Embattled Malaysian PM gets respite but survival in balance

EILEEN NG
·3-min read

KUALA LUMPUR, Malaysia (AP) — A key ally's reaffirmed support for Malaysia's prime minister offers him a respite after his failed bid to declare a coronavirus emergency, but his political survival still hangs in the balance.

Eight months after taking office, Prime Minister Muhyiddin Yassin is being challenged by opposition leader Anwar Ibrahim, who says he has majority support to form a new government with defections from Muhyiddin's ruling coalition.

The support reportedly comes from the United Malays National Organization, the biggest party in the unelected governing coalition that was angry at being sidelined amid rivalry with Muhyiddin's own Malay party.

Muhyiddin sought to checkmate his rivals with a proposed coronavirus emergency that would have suspended Parliament and given him uncontested powers — but he miscalculated.

The king stepped out of his largely ceremonial role Sunday to declare Muhyiddin's proposed emergency was unnecessary and existing laws were enough to fight a spike in coronavirus cases. Many Malaysians were angered by Muhyiddin's move, and a senior UMNO official called on him to resign.

UMNO leaders discussed late Monday whether to abandon Muhyiddin but the party said in a statement later that it would remain in the coalition but demanded respect and better cooperation.

Analysts warned the situation is still fluid and Muhyiddin's position remains precarious. He only has a slim two-seat majority in Parliament and unhappy UMNO lawmakers could still shift alliance to Anwar.

Oh Ei Sun, a senior fellow at the Singapore Institute of International Affairs, said more political maneuvering is expected as Muhyiddin needs to get approval for 2021 budget in Parliament next month. If he is unable to pass the bill, pressure will build for him to resign or call new elections.

“Muhyiddin can now cling on to his political survival only at the whims of UMNO, which sees unresolved factional struggles. It would appear that his ship is going down but has not completely capsized yet,” Oh said.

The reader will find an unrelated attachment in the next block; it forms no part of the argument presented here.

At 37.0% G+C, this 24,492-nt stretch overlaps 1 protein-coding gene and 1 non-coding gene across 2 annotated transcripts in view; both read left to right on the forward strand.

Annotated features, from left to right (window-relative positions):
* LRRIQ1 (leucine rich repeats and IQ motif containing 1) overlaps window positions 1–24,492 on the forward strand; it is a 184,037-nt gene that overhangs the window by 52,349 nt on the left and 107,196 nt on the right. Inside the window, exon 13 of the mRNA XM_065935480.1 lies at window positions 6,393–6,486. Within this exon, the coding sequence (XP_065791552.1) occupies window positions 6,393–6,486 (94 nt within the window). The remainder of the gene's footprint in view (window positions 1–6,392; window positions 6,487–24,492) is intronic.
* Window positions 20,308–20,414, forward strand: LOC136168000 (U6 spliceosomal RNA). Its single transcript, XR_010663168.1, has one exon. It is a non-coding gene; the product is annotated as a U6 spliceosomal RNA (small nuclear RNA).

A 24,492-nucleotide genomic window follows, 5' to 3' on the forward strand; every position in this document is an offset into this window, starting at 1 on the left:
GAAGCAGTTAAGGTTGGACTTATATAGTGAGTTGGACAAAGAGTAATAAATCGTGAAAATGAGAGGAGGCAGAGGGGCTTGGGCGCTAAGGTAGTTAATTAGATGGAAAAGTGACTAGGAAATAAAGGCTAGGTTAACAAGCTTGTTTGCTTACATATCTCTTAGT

Muhyiddin took power in March after withdrawing his party from Anwar’s governing alliance that won 2018 polls. He tied up with the corruption-tainted UMNO and other opposition parties to form a Malay-centric government but his administration has been fraught with infighting.

UMNO, which had ruled Malaysia since independence from Britain in 1957 but was ousted in 2018, has been vexed by its lack of senior Cabinet positions.

Muhyiddin did away with the deputy premier post and retained key posts such as finance and economic for his party and proxies. His appointments of second-tier UMNO leaders to Cabinet posts have divided UMNO leadership, and the party was further upset by a state leadership tussle after winning a crucial election last month.

Former Prime Minister Najib Razak, who remains out of jail while appealing his 12-year sentence for corruption, has voiced support for Anwar — a key player in the reformist government that ousted Najib in 2018.

Anwar has not named the lawmakers supporting him for fear they may be bribed or harassed, and there are doubts he can form a coalition as UMNO and a Chinese-dominated party in Anwar's camp are at loggerheads.

The king met Anwar earlier this month but has postponed meetings with party leaders to verify Anwar’s claim of a majority support. He has also called for support for the budget to cope with the pandemic — despite his rejection of the emergency plan — after Malaysia's cases doubled to more than 27,000 in just a few weeks.

Ahmad Fauzi Abdul Hamid, political science professor at Malaysia’s University of Science. said Muhyiddin’s emergency plan was really an admission of defeat but he received “an indirect slap on the face” from the king.

“If the budget is not passed, that signifies that his government has lost its majority. (Muhyiddin) will have lost whatever legitimacy he has to lead the government,” he said.